const int blinkDuration = 5000; // number of millisecs that Led's are on



//------------ VARIABLES (will change)

//byte onBoardLedState = LOW;             // used to record whether the LEDs are on or off
//byte led_A_State = LOW;           //   LOW = off
//byte led_B_State = LOW;

int led_A_State = 0;
int led_B_State=0;

unsigned long currentMillis = 0;    // stores the value of millis() in each iteration of loop()
unsigned long previousOnBoardLedMillis = 0;   // will store last time the LED was updated
unsigned long previousLed_A_Millis = 0;
unsigned long previousLed_B_Millis = 0;

int brightness1=0;
int fadeAmount1=2;
int loopTime;

int periode = 3000;
int displace = 500;
int value2, time;
//==============

void setup() {

  // set the Led pins as output:
  pinMode(LoopLedPin, OUTPUT);
  pinMode(led_A_Pin, OUTPUT);
  pinMode(led_B_Pin, OUTPUT);

}

//===========

void loop() {

  // Notice that none of the action happens in loop() apart from reading millis()
  //   it just calls the functions that have the action code

  currentMillis = millis();   // capture the latest value of millis()
  //   this is equivalent to noting the time from a clock
  //   use the same time for all LED flashes to keep them synchronized

  loopingLedState();
  updateLed_A_State();
  updateLed_B_State();
  switchLeds();
}

//============

void loopingLedState() {
   time = millis();
   value2 = 128+127*cos(2*PI/periode*(displace-time));
}

//===========

void updateLed_A_State() {

  if (led_A_State == 0) {
    if (currentMillis - previousLed_A_Millis >= led_A_Interval) { //fade on and keep on
     // led_A_State = 255;
     led_A_State = led_A_State+2;
     previousLed_A_Millis=currentMillis;
    
     if (led_A_State >= 255){
       led_A_State = 255;
     }
      previousLed_A_Millis = currentMillis;
    }
  }
  else {
    if (currentMillis - previousLed_A_Millis >= blinkDuration) { //fade off
      led_A_State = 0;
      previousLed_A_Millis = currentMillis;
    }
  }
}

//=========

void updateLed_B_State() {

  if (led_B_State == 0) {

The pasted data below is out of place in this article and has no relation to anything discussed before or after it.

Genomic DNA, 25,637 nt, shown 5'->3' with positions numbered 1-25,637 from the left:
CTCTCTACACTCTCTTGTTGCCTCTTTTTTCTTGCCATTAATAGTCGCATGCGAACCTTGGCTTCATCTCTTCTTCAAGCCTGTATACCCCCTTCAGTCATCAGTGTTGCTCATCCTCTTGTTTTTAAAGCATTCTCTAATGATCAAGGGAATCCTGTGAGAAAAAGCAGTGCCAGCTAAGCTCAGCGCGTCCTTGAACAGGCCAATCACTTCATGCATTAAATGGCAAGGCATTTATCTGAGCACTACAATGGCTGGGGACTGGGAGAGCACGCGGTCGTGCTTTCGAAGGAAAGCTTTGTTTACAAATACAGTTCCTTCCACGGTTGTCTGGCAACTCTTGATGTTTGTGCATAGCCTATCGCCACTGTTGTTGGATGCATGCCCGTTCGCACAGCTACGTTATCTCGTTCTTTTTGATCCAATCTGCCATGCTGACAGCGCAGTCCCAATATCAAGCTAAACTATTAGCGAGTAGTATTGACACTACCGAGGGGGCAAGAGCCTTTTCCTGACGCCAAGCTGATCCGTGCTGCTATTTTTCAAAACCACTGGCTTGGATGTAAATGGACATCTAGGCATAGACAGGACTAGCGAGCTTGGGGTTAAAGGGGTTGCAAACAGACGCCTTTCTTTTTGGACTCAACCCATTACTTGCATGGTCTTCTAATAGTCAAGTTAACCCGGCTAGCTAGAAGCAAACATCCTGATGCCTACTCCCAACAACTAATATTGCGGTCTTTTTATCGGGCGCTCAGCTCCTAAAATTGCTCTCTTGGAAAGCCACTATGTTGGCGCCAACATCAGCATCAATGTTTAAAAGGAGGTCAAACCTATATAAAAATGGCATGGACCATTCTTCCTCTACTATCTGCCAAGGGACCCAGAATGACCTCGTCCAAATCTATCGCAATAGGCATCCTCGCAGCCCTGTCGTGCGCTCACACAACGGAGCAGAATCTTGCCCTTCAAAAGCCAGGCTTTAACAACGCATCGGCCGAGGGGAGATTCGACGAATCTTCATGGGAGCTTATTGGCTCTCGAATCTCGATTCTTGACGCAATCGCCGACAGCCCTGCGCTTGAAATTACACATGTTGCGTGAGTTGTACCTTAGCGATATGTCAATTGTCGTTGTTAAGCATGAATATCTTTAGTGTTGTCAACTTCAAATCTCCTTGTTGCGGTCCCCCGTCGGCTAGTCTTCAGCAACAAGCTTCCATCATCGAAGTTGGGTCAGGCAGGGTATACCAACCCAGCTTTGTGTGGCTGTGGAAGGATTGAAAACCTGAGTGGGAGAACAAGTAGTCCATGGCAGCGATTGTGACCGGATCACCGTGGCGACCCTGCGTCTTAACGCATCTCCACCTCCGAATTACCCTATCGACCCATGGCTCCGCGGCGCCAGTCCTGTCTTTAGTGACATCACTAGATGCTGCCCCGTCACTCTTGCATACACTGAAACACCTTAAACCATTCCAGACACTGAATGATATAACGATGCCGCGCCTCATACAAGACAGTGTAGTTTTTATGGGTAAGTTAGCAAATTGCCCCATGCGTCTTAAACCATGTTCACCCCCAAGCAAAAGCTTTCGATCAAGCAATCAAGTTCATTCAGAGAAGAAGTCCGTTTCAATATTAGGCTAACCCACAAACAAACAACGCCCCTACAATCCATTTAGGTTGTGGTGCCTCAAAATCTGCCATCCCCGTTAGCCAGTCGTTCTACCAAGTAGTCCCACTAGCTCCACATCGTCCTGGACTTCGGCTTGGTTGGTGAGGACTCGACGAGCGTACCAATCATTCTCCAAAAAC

if (currentMillis - previousLed_B_Millis >= led_B_Interval) { // fade on and keep on
      led_B_State = 255;
      previousLed_B_Millis = currentMillis;
    }
  }
  else {
    if (currentMillis - previousLed_B_Millis >= blinkDuration) { //fade off
      led_B_State = 0;
      previousLed_B_Millis = currentMillis;
    }
  }
}

//============

void switchLeds() {
  // this is the code that actually switches the LEDs on and off

  analogWrite(LoopLedPin, value2);
  analogWrite(led_A_Pin, led_A_State);
  analogWrite(led_B_Pin, led_B_State);
}

//=============



//==========END


« Last Edit: March 06, 2014, 03:22:46 pm by treebykooba » Logged

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I hope this makes sense. I am just going through your code and making comments as they occur to me ...

Using variables called "led_A_State" to record the value of the LED brightness (as I think you are doing) will work but it confuses the concept of "state" which is usually just yes or no. I suggest calling the variable "led_A_brightness".

Why have you "time = millis()" when currentMillis already has a reasonably up to date value?

You may get strange results for value2 because you seem to be trying to do floating point maths on integers. Try to avoid floating point maths if you can. Perhaps use large integers - i.e. long or unsigned long.

Edit to add ...
Also, I don't think you can use the value of time in the way you are trying to get value2. millis() is a number that keeps growing while the Arduino is running. It eventually gets to about 4 billion (2^32) and then goes back to zero and starts counting again. 4 billion millisecs is a lot of days.
... end of edit

I can't follow what I think is your code to fade up (and down?) the LED. You are only increasing the brightness if the LED is at 0. Then, when it is no longer zero you are putting it straight back to zero. I suspect the problem might be more obvious if you called it ledBrightness as I suggested earlier. Also, work through that little piece of code with a pencil and paper and you will probably see what is needed.

...R
« Last Edit: March 06, 2014, 05:25:04 pm by Robin2 » Logged

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hello,